Bumping your head or falling down can happen just about anywhere. If you don’t have access to a freezer or a microwave, these instant packs will come in a lot of handy. All you have to do is squeeze to activate and you will have a quick compress to apply to your injury.
An instant heat or cold pack will last for around 15 or 20 minutes and can provide relief, reduce swelling, and prevent significant bruising.
10. Basic Medical Tools
Tools are just as important in your first aid kit as any other supplies. A few basic tools can make tending to someone who’s hurt so much easier. Here are some items to stock in your first aid kit:
- Oral Thermometer
- Toenail Clippers
- Safety Razor or Scalpel
- Cotton Swabs
- CPR Mask
- Emergency Blankets
Personalize Your First Aid Kit
Everyone has different needs in their day-to-day lives. You may require something specific in an emergency that another person wouldn’t even think about. Whether you bought your first aid kit or you’re creating it from scratch, you should always add personalized items to it that could come in handy for you and your family.
Personal items you may need to add include:
- Prescription Medication
- Spare Glasses
- Anti-Diharreal Medicine
- Rehydration Salts
- Pet Supplies
- Phone Charger
It’s also important to create your first aid kit with your environment in mind. If it’s going to be in your home, you may not need quite as many things. But if you’re going out on a hike in the wilderness, you’ll need to pack for more situations.
Survival first aid kits will need to contain extra items such as:
- Syringe and Irrigation Cap
- Biodegradable Soap
- Butterfly Closure Strips
- Triangular Bandages
The best first aid kit is one that’s personalized to your needs and situation. While you can’t predict an emergency, you know what you require to function better than anyone else. Those are the things that are perfect for your first aid kit.
Regularly Update Your First Aid Kit
It’s not enough to simply put together a first aid kit and throw it on a shelf. If you don’t use it for a while, there’s a good chance the stuff you packed in there won’t be good anymore. In that case, your first aid kit can no longer do its job if an emergency arises.
Make it a habit to check your first aid kit every once in a while to ensure nothing has expired. Replace anything that has.
One of the best ways to keep your first aid kit up to date is to keep a list of items inside and when they expire. You can also write down what you use or what needs replacing so you don’t forget to buy more next time you go shopping.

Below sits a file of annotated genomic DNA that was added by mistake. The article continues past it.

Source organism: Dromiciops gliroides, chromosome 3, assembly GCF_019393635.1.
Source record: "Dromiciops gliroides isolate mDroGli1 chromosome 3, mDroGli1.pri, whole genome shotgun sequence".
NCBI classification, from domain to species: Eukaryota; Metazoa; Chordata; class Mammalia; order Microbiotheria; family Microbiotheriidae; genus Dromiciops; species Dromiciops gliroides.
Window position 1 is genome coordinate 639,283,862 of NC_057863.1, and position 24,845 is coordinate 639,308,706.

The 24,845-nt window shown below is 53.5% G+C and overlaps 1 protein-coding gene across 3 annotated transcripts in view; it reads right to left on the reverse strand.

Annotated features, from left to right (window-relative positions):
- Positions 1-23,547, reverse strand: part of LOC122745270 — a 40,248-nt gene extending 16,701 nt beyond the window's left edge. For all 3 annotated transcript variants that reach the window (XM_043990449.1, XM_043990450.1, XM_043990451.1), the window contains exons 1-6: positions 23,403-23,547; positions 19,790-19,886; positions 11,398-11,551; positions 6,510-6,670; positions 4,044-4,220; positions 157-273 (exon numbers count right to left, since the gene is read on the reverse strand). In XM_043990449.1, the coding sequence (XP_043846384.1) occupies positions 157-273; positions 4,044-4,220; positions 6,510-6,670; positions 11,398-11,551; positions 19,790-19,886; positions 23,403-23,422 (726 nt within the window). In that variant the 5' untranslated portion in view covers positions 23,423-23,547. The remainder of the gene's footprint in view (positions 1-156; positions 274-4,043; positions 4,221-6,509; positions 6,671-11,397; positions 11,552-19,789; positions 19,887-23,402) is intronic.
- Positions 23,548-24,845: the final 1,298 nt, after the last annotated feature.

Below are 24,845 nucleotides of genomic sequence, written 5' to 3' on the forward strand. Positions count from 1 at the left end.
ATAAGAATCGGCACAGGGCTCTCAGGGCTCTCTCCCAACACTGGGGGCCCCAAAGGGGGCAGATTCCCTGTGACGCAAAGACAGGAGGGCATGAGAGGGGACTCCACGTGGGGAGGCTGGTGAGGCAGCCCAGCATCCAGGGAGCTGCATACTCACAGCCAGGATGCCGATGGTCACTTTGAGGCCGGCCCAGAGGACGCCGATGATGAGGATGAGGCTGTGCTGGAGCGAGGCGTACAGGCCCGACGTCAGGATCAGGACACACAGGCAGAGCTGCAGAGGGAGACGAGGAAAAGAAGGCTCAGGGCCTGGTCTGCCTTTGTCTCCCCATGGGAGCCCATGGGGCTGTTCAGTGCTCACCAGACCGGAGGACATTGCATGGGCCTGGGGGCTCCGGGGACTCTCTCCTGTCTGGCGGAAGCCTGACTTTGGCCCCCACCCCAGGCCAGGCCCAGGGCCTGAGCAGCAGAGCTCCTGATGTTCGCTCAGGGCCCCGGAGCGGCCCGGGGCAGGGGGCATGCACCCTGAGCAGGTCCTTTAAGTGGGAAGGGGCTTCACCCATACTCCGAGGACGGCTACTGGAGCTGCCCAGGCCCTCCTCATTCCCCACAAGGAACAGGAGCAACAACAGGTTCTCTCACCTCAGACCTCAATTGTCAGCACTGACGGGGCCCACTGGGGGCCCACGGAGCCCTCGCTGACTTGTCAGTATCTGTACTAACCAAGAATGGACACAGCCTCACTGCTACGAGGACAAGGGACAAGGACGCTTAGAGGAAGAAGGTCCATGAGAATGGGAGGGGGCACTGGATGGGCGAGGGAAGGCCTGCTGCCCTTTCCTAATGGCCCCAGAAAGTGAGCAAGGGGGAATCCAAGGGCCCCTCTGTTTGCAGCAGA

Ensuring your first aid kit is fully stocked and fully functional means you won’t have to worry about having what you need when it comes time to use it.
Make Your First Aid Kit Grab and Go
The bag you keep your first aid kit in is just as important as what’s inside it. You could always keep your supplies on a shelf in a closet but when someone gets hurt it’s unlikely they’ll be close enough that you can help them right next to where you keep your supplies.
You don’t need a fancy bag to keep your first aid kit in. Any bag with a zipper will do, even a makeup bag. Something with pockets inside to separate your supplies is ideal to make everything easier to find. Or you can use resealable bags to keep things organized.
If you’re planning to take your first aid kit on the go, consider investing in a case that’s both waterproof and drop-proof to keep the contents safe from the elements or any accidents.
Learn Practical Skills
On top of keeping a fully stocked first aid kit where you can easily access it, practical skills are an invaluable part of keeping yourself and the people around you safe in an emergency situation.
Consider taking classes to learn how to properly perform CPR, use an automatic external defibrillator, apply tourniquets to control bleeding, and handle seizures.
First responders aren’t usually the first people on the scene of an emergency. Friends, family, and random bystanders are generally the ones that take care of someone that’s been injured. Knowing how to take action in that sort of situation can make someone more comfortable or even save their lives while first responders are on their way.
Accidents can happen anywhere at any time. Keeping a first aid kit in your home, in your car, or on your person while you’re traveling can make all the difference in these situations.